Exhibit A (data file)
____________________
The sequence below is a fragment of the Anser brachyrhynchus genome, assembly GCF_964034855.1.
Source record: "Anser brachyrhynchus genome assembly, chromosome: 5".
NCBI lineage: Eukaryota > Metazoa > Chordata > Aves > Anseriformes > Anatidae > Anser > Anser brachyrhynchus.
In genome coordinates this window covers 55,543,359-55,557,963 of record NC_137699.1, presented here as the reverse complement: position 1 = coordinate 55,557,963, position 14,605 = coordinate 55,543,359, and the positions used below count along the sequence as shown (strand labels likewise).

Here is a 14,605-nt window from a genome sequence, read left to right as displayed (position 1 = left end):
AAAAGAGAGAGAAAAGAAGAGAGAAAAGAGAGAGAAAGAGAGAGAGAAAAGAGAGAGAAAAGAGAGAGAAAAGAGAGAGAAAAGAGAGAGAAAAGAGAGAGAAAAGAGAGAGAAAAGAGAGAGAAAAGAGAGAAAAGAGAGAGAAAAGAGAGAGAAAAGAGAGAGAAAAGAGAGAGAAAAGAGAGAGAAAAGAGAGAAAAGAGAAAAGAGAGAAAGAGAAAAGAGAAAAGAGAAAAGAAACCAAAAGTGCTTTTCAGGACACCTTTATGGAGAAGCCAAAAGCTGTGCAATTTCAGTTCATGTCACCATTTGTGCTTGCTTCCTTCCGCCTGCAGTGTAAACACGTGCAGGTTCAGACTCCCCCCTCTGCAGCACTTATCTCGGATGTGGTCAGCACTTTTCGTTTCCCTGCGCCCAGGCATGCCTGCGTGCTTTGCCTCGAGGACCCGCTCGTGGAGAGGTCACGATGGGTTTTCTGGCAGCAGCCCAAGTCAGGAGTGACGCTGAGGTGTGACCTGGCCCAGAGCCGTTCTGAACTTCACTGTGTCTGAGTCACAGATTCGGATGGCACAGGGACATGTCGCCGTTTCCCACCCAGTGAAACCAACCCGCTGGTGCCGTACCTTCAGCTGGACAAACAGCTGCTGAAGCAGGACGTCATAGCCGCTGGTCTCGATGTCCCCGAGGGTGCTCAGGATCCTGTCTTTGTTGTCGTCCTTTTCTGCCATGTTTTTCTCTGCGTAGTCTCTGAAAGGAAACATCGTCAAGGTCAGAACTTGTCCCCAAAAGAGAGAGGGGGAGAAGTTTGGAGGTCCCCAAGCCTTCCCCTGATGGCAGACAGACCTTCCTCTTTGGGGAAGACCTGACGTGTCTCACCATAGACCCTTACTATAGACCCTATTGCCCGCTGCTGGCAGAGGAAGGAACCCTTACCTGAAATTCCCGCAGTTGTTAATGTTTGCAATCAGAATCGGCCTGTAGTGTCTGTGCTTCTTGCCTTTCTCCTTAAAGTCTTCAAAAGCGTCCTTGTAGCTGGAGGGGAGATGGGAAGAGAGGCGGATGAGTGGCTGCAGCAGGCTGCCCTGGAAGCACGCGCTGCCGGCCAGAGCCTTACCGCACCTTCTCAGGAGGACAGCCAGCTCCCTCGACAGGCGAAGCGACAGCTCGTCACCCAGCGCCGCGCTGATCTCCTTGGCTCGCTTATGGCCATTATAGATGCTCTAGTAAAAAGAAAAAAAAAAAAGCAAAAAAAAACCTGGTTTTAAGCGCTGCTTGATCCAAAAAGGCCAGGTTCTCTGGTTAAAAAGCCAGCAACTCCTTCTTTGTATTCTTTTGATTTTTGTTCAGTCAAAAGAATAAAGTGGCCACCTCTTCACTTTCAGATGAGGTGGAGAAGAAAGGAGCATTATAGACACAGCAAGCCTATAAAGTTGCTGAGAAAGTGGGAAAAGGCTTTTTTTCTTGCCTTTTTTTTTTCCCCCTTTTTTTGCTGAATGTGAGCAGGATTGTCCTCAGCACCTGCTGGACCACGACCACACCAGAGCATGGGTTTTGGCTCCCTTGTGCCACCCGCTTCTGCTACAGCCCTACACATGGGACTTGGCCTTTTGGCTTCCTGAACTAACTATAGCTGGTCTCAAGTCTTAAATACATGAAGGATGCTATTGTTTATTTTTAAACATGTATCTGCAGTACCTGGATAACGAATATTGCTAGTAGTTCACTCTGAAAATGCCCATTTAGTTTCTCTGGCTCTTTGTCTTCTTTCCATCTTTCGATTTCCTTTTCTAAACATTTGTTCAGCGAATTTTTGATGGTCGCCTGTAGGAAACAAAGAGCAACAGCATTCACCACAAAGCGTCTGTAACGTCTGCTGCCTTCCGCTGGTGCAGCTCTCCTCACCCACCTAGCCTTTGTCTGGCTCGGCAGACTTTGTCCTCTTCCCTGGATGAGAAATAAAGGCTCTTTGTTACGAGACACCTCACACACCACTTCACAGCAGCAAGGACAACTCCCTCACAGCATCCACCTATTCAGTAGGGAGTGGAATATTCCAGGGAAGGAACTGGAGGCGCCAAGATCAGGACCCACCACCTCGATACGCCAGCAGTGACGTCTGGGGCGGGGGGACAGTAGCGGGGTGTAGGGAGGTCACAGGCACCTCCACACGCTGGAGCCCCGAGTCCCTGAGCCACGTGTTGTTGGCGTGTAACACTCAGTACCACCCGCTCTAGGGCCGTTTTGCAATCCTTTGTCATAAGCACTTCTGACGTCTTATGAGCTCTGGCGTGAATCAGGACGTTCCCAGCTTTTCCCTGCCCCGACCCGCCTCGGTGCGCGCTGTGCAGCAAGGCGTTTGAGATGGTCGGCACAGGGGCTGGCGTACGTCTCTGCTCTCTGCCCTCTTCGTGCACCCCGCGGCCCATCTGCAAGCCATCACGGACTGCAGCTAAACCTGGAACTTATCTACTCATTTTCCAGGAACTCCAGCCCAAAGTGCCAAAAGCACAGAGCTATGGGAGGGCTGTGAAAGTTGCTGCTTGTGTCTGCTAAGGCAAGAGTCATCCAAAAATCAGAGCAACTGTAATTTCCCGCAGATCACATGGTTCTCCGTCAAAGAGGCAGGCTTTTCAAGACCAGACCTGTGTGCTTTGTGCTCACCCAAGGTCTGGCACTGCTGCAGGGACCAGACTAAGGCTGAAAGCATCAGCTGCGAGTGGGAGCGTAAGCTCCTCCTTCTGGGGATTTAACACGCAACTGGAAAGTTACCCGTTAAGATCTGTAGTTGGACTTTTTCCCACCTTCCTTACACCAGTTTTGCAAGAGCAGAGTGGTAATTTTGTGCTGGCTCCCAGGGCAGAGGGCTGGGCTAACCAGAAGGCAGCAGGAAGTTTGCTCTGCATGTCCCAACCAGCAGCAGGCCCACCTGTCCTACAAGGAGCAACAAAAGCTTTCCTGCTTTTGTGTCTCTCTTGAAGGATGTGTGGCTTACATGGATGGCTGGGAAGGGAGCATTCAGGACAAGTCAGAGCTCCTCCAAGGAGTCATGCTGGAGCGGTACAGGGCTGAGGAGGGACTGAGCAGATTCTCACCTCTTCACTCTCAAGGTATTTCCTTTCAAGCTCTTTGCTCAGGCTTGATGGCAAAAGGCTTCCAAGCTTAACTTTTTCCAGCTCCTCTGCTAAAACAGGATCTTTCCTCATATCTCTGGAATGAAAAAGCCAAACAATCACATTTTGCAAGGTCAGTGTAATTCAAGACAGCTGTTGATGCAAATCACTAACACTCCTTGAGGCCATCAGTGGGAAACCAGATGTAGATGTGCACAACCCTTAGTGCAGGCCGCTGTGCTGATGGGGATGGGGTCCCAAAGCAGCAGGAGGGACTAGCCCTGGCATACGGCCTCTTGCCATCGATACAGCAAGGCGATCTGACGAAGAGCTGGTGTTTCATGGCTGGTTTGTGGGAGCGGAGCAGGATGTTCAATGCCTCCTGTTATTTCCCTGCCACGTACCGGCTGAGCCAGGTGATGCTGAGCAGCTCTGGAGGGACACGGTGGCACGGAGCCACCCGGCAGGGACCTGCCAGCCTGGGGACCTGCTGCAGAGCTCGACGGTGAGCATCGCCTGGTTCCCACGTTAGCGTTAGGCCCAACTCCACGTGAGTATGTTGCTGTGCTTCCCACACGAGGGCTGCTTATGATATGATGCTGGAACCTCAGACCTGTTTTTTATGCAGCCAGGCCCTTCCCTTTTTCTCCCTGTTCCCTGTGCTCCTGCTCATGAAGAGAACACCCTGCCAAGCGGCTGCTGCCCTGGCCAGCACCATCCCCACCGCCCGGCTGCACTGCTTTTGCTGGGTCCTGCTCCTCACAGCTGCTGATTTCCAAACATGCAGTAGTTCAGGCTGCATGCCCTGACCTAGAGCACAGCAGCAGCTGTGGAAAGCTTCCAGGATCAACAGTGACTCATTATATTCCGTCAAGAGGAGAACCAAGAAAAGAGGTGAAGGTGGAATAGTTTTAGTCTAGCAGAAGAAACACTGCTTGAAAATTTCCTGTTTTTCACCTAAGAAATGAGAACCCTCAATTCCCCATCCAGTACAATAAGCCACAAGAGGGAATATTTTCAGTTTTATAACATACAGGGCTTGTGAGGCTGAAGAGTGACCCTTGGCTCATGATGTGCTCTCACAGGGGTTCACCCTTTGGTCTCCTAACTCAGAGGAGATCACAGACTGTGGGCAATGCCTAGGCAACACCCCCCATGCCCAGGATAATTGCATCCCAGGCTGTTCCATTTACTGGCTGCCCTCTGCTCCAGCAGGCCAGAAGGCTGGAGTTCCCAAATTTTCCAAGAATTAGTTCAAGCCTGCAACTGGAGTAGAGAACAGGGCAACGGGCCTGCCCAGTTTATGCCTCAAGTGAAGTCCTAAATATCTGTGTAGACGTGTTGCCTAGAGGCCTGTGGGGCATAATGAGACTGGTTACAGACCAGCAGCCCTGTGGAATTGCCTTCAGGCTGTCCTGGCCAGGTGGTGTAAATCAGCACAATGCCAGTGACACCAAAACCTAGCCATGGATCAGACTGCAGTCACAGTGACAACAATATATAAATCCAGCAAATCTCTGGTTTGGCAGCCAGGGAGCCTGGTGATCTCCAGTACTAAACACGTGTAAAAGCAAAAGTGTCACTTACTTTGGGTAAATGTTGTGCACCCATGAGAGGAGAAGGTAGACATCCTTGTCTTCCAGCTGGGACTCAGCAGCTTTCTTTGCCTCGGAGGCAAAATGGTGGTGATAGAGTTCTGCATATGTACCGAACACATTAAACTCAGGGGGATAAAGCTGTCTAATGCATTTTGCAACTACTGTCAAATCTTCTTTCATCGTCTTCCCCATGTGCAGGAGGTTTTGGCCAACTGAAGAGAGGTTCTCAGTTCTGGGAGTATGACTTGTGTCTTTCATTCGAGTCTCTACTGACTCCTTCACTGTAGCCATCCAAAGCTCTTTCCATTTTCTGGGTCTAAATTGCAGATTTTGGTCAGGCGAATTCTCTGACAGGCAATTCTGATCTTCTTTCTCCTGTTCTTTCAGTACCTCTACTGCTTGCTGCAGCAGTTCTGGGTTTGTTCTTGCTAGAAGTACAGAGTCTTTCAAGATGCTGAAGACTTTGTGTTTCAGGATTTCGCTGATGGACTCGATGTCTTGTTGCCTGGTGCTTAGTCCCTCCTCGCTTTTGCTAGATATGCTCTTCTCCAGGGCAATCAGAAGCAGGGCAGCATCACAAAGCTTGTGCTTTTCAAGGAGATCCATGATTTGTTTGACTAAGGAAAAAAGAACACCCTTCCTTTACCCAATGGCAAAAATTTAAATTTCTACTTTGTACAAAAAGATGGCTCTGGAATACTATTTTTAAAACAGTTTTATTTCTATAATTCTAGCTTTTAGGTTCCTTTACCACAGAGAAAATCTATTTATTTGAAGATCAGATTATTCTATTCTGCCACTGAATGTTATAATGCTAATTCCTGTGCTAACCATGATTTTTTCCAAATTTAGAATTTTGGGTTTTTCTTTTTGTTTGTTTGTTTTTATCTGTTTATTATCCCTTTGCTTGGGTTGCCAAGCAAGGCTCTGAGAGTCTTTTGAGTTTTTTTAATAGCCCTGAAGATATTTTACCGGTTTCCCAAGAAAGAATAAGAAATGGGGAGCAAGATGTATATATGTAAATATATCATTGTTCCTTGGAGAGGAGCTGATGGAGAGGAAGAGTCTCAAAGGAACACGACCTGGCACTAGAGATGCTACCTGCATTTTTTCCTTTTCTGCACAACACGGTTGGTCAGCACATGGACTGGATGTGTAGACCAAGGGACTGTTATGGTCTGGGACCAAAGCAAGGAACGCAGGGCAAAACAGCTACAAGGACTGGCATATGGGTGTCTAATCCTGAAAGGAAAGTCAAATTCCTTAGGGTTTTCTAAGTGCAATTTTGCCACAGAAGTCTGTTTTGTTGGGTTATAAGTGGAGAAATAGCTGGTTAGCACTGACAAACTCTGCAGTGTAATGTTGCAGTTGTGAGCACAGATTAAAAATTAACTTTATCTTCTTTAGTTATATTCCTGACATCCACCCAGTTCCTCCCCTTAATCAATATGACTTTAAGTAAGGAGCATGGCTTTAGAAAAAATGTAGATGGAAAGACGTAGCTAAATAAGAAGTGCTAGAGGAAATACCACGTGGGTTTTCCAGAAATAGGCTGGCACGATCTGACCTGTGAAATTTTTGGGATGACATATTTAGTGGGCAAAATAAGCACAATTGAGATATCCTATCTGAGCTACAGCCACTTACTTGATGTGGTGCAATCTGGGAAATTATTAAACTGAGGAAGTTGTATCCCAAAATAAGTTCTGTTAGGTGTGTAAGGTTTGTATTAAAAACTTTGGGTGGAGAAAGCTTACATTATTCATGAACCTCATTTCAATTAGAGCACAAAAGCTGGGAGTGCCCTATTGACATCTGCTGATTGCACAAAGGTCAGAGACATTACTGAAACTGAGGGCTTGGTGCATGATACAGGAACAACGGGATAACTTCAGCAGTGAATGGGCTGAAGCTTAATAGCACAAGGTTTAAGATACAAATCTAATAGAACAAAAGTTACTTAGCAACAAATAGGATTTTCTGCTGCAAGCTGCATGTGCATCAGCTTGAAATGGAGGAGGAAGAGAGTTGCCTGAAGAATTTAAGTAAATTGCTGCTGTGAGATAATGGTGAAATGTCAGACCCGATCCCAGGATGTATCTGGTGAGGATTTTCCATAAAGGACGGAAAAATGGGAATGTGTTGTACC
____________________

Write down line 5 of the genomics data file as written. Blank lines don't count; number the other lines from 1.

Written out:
Here is a 14,605-nt window from a genome sequence, read left to right as displayed (position 1 = left end):